In Paris, the
last days of autumn; a gray, troubled sky at daybreak, the fall of twilight
at noon, followed, at seven-thirty, by slanting rains and black umbrellas as
the people of the city hurried home past the bare trees. On the third of
December, 1938, in the heart of the Seventh Arrondissement, a
champagne-colored Lancia sedan turned the corner of the rue Saint-Dominique
and rolled to a stop in the rue Augereau. Then the man in the backseat
leaned forward for a moment and the chauffeur drove a few feet further and
stopped again, this time in the shadow between two streetlamps.
The man in the back of the Lancia was called Ettore, il conte Amandola--the nineteenth Ettore, Hector, in the Amandola line, and count only the grandest of his titles. Closer to sixty than fifty, he had dark, slightly bulging eyes, as though life had surprised him, though it had never dared to do that, and a pink flush along his cheekbones, which suggested a bottle of wine with lunch, or excitement in the anticipation of an event planned for the evening. In fact, it was both. For the rest of his colors, he was a very silvery sort of man: his silver hair, gleaming with brilliantine, was brushed back to a smooth surface, and a thin silver mustache, trimmed daily with a scissors, traced his upper lip. Beneath a white wool overcoat, on the lapel of a gray silk suit, he wore a ribbon holding a silver Maltese cross on a blue enamel field, which meant he held the rank of cavaliere in the Order of the Crown of Italy. On the other lapel, the silver medal of the Italian Fascist party; a tipped square with diagonal fasces--a bundle of birch rods tied, with a red cord, to an axe. This symbolized the power of the consuls of the Roman Empire, who had the real rods and axe carried before them, and had the authority to beat with the birch rods, or behead with the axe.
Count Amandola looked at his watch, then rolled down the rear window and peered through the rain at a short street, the rue du Gros Caillou, that intersected the rue Augereau. From this point of observation--and he had twice made sure of it earlier that week--he could see the entry of the Hotel Colbert; a rather subtle entry, only the name in gold letters on the glass door, and a spill of light from the lobby that shone on the wet pavement. A rather subtle hotel, the Colbert, quiet, discreet, that catered to les affaires cinq-a-sept; amours conducted between five and seven, those flexible hours of the early evening. But, Amandola thought, a little taste of fame for you tomorrow. The hotel commissionaire, holding a large umbrella, left the entry and headed briskly down the street, toward the rue Saint-Dominique. Once more, Amandola looked at his watch. 7:32, it said. No, he thought, it is 1932 hours.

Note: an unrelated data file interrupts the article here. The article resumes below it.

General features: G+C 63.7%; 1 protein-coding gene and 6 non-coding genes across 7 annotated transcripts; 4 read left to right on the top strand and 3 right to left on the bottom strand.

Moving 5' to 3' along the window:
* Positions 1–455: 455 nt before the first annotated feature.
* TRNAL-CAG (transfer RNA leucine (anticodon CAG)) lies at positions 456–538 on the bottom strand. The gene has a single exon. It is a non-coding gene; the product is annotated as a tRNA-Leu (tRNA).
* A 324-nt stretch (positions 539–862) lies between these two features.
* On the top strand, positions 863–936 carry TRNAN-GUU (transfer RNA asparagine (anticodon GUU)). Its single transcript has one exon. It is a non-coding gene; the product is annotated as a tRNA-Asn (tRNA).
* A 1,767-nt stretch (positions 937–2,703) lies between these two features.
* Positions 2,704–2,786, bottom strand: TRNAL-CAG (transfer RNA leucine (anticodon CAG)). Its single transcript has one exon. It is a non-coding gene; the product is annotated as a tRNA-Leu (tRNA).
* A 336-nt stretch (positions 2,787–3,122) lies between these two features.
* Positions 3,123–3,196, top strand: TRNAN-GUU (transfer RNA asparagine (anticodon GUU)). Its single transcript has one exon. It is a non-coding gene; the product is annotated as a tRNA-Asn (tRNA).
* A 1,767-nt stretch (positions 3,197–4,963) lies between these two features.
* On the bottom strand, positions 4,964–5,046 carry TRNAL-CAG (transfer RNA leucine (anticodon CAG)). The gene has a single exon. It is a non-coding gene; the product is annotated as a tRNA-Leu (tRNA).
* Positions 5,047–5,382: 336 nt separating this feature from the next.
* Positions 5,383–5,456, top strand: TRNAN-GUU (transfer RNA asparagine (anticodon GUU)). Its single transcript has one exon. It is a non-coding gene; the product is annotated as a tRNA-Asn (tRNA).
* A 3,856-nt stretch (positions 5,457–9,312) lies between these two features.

For this occasion, twenty-four-hour time, military time, was obviously the proper form. He was, after all, a major, had taken a commission in 1915, served in the Great War, and had the medals, and seven lavishly tailored uniforms, to prove it. Served with distinction--officially recognized--in the purchasing office of the Ministry of War, in Rome, where he had given orders, maintained discipline, read and signed forms and letters, and made and answered calls on the telephone, his military decorum scrupulous in every way.
And so it had remained, since 1927, in his tenure as a senior official in the Pubblica Sicurezza, the department of Public Security of the Ministry of the Interior, set up by Mussolini's chief of national police a year earlier. The work was not so different from his job during the war; the forms, the letters, the telephone, and the maintenance of discipline--his staff sat at attention at their desks, and formality was the rule in all discourse.
1944 hours. Rain drummed steadily on the roof of the Lancia and Amandola pulled his overcoat tighter, against the chill. Outside on the sidewalk, a maid--under her open raincoat a gray-and-white uniform--was pulled along by a dachshund wearing a sweater. As the dog sniffed at the pavement and began to circle, the maid squinted through the window at Amandola. Rude, the Parisians. He did not bother to turn away, simply looked through her, she did not exist. A few minutes later, a black square-bodied taxi pulled up to the entry of the Colbert. The commissionaire hopped out, leaving the door open, as a couple emerged from the lobby; he white-haired, tall and stooped, she younger, wearing a hat with a veil. They stood together under the commissionaire's umbrella, she raised her veil and they kissed passionately--until next Tuesday, my beloved. Then the woman climbed into the taxi, the man tipped the commissionaire, raised his own umbrella, and strode around the corner.
Excerpted from The Foreign Correspondent by Alan Furst Copyright © 2006 by Alan Furst. Excerpted by permission of Random House, a division of Random House, Inc. All rights reserved. No part of this excerpt may be reproduced or reprinted without permission in writing from the publisher
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No Man's Land
by Simon Tolkien
Inspired by the experiences of his grandfather, J. R. R. Tolkien, during World War I.
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